Rajesh Rai | Phuentsholing

Ginger growers and traders in Chukha and Samtse are worried if they will get to sell their harvested produce, ginger, this year.

It has been more than a month since the export stopped. If nothing is done, farmers said their produce will soon rot. In some cases it has already started rotting.

For many, ginger is the primary source of income.

A ginger grower in Dzedokha village in Lokchina gewog, Chukha, Suk Bahadur Rai said there are plenty of ginger with the villagers.

“But they are rotting now,” he said. “We are in an uncomfortable situation.”

As ginger is the only cash crop, Suk Bahadur said that many people haven’t seen hard cash in the villages without trade. People are facing problems in buying rations, he added.

“I think the government can help. If we are able to sell the produce, people will be able to buy rations,” he said.

Dzedokha tshogpa Phib Raj Rai said people have no idea how to market and where to sell the produce.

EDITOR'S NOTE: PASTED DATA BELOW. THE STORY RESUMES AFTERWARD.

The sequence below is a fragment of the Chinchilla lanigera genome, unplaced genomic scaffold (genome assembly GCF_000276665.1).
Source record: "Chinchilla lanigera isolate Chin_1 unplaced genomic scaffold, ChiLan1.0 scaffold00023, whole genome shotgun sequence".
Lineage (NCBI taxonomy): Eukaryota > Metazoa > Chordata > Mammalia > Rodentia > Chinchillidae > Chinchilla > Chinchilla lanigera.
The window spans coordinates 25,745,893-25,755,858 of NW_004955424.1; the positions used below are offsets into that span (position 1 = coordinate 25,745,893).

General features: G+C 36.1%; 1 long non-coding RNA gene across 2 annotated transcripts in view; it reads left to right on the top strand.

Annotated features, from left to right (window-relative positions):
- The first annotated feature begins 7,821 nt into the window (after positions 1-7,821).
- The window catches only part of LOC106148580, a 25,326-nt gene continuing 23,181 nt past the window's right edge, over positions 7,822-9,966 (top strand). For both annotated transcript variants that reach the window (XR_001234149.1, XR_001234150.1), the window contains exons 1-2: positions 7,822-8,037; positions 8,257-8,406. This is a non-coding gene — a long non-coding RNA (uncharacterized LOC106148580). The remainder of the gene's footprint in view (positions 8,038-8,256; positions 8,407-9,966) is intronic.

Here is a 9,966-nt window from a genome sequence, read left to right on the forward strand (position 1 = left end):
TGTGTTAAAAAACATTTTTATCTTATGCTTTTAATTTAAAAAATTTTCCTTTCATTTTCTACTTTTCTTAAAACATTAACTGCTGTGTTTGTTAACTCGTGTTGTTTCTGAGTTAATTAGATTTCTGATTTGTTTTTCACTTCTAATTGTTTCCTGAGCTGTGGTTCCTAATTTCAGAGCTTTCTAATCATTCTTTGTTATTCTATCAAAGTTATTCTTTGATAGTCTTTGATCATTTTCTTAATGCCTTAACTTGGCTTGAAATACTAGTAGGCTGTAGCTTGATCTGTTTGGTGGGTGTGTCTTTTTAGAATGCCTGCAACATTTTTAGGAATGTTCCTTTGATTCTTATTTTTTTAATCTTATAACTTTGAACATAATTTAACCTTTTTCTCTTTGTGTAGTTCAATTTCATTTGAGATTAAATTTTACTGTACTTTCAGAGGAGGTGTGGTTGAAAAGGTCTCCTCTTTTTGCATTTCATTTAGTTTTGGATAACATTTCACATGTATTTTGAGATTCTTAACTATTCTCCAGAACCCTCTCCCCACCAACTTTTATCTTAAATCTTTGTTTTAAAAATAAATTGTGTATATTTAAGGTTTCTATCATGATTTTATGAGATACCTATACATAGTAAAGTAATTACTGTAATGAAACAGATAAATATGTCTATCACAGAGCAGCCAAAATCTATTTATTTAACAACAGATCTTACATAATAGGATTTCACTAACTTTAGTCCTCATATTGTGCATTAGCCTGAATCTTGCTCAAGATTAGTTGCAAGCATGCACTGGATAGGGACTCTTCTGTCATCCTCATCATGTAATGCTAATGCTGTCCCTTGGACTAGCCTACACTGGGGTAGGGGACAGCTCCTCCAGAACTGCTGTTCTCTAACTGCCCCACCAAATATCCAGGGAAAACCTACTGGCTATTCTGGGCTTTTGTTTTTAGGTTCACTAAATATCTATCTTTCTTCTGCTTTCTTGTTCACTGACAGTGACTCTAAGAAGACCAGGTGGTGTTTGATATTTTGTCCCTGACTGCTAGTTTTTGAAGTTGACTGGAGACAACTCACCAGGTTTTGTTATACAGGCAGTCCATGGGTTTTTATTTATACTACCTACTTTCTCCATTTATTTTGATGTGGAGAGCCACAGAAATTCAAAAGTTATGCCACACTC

“People are in trouble,” he said.

“We have been in touch with the gup. But he said we cannot take it.”

Phuentsholing gup Birkha Bahadur also said that about 40 percent of ginger in the villages have rotted.

“We are receiving a lot of calls every day from people,” he said.

“This situation is due to the lockdown and some problems across the border.”

When Kuensel reported on the issue on July 10, Phuentsholing’s FCBL auction yard had about 10 metric tonnes (MT) of ginger. In Samtse, FCBL had 16MT. There are many more in the villages.

In Samtse, starting from Tading gewog to Tashichholing, ginger growers and suppliers are giving up hope now.

A supplier and grower, Rakesh said shoots have started to grow from the ginger that was harvested.

“So much has rotted,” he said.

“However, we haven’t heard anything on the export news.”

Rakesh said he alone had about eight to nine MT of ginger. He also had bought about 15MT of ginger from farmers, which are yet to be sold or exported.

Another supplier from Tashichholing said there was no support from the government.

“Our government must speak with the Government of India to solve this problem at the earliest possible.”

Ginger export has been stopped because it doesn’t come under India’s import list and the officials in Jaigaon and Chamarchi do not allow the import.

In October last year, potato export was stopped. However, it was solved and along with potato, betel nut, mandarin, apple and ginger were also sanctioned for export from Bhutan to India. But it was a temporary sanction.

After the sanction time limit expired this year, the problem started again.

Edited by Tshering Palden